Lies, Damned Lies, and Statistics

Many people like to divide science into hard and soft. Hard sciences are the ones where you can directly apply the scientific method whereas soft sciences don’t lend themselves well to the scientific method. For example, physics is generally considered a hard science since you can replicate the results of previous experiments with new experiments. Sociology, on the other hand, doesn’t lend itself well to the scientific method because the results of previous experiments often can’t be replicated by new experiments. As if to acknowledge that fact sociologists tend to rely heavily on statistics.

In our modern world where science is the new god you can’t make an argument without somebody demanding to see your scientific evidence. While such demands make perfect sense in debates about, say, physics, they don’t make much sense when it comes to social issues because you can create statistics that prove whatever you want. Case in point, a research project found that one in every 24 kids in the United States has witnessed a shooting. However, the statistic was created through a survey with a question worded in such a way to guarantee a predetermined result:

It all started in 2015, when University of New Hampshire sociology professor David Finkelhor and two colleagues published a study called “Prevalence of Childhood Exposure to Violence, Crime, and Abuse.” They gathered data by conducting phone interviews with parents and kids around the country.

The Finkelhor study included a table showing the percentage of kids “witnessing or having indirect exposure” to different kinds of violence in the past year. The figure under “exposure to shooting” was 4 percent.


According to Finkelhor, the actual question the researchers asked was, “At any time in (your child’s/your) life, (was your child/were you) in any place in real life where (he/she/you) could see or hear people being shot, bombs going off, or street riots?”

So the question was about much more than just shootings. But you never would have known from looking at the table.

That survey was then picked up by the Center for Disease Control (CDC( and the University of Texas (UT) who further twisted the research:

Earlier this month, researchers from the CDC and the University of Texas published a nationwide study of gun violence in the journal Pediatrics. They reported that, on average, 7,100 children under 18 were shot each year from 2012 to 2014, and that about 1,300 a year died. No one has questioned those stats.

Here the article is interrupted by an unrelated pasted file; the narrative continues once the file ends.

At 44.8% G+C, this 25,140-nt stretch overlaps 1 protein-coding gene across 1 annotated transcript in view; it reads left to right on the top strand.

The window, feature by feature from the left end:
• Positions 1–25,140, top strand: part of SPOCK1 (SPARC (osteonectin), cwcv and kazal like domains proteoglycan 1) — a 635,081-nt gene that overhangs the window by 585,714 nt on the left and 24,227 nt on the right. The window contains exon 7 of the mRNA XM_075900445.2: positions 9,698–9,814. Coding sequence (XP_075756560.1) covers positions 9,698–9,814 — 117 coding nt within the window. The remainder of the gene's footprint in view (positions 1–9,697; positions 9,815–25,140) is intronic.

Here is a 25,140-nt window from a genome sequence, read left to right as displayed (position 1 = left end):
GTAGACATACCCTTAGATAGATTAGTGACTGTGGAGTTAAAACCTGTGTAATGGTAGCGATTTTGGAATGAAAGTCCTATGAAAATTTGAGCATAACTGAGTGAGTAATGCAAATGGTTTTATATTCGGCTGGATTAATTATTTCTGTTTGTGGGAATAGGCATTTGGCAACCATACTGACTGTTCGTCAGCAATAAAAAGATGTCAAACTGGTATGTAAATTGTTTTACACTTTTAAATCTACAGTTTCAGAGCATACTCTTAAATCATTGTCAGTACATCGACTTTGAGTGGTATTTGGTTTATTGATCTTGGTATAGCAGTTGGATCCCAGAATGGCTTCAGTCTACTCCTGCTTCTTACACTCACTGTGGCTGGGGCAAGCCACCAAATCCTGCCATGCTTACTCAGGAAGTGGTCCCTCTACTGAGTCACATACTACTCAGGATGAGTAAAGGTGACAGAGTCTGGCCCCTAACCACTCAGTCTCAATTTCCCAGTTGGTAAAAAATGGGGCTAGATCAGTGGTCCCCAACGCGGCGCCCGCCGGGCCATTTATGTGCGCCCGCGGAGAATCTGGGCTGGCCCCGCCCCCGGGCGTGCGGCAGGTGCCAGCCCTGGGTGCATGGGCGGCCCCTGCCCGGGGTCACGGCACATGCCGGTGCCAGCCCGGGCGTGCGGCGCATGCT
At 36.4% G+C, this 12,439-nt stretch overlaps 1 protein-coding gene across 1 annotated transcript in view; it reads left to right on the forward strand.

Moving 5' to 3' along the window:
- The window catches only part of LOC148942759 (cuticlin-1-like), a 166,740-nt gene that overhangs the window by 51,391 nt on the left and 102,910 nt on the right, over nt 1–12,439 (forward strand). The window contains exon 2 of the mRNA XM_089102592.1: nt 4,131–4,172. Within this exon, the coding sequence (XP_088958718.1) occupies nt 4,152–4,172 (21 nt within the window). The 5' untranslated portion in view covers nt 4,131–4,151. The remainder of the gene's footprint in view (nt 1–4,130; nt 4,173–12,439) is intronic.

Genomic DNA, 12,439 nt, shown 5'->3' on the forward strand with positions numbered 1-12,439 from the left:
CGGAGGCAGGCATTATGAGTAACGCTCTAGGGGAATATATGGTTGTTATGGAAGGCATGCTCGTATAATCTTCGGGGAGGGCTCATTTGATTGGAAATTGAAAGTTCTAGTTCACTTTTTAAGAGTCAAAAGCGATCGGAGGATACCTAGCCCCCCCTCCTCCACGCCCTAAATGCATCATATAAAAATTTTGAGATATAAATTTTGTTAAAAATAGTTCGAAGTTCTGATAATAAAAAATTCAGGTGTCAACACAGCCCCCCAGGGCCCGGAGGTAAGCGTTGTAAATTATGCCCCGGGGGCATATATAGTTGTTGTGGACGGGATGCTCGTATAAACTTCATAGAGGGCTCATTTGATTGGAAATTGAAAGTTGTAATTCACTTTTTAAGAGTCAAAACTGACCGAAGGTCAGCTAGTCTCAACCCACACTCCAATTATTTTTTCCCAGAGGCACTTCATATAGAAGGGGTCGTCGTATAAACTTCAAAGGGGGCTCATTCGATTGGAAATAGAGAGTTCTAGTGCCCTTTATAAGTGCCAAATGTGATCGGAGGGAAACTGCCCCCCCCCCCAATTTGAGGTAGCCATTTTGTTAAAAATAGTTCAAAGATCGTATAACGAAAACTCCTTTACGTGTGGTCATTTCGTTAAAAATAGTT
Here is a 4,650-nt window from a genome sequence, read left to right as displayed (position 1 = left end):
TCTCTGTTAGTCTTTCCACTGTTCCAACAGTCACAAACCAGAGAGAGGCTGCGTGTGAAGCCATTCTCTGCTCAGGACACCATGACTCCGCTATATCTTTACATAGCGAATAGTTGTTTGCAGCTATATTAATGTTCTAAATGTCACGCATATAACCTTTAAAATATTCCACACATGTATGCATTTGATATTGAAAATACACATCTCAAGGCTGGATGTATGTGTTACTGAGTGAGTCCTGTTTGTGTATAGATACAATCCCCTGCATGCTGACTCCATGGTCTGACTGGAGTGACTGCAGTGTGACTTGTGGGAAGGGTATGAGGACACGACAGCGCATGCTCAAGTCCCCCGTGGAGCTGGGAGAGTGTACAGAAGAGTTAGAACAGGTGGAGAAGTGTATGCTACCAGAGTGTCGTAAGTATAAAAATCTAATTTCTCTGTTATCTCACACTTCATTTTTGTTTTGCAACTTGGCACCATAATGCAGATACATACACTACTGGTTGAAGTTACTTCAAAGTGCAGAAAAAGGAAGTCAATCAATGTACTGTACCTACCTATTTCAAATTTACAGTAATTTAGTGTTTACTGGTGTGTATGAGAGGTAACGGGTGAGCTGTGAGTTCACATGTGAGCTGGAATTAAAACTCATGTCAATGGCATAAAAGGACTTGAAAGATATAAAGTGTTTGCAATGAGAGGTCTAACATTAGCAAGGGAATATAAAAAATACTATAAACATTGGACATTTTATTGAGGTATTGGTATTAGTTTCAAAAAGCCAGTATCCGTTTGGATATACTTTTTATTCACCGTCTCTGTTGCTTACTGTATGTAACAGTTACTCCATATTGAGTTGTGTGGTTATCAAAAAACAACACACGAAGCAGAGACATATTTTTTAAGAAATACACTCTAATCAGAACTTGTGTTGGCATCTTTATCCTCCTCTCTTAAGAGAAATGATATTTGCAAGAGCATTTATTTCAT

This is how statistics is often used to create a predetermined result. First a statistic is created, oftentimes via a survey. The first problem with this methodology is that surveys rely on answers given from individuals and there is no way to know whether or not the people being surveyed are being truthful. The second problem is that survey questions can be worded in such a way as to all but guarantee a desired result. Once the results from the survey have been published then other researchers often take them and use them inappropriately to make whatever point they want, which is what happened in the case of the CDC and UT. Finally, you have a bunch of people making arguments based on those questionable statistics used erroneously by organizations that share their agenda.

Socialized Healthcare

Socialists believe that socialized healthcare is the most wondrous invention since concentration camps. Through the wonders of socialized healthcare everybody will receive all of the medical care they need. Unless, of course, the State deems an individual’s medical care to be detrimental to itself. Meet Charlie Gard, an infant who suffers from infantile onset encephalomyopathic mitochondrial DNA depletion syndrome. Charlie, in addition to suffering from a very rare disease, was unfortunately born in the United Kingdom (UK). The UK has a socialized healthcare system, which means that the State gets to decide who gets what and it has not only decided that Charlie shouldn’t receive medical care but it has decided that he must die even though his parents have raised enough money to try an experimental procedure through a private medical practice: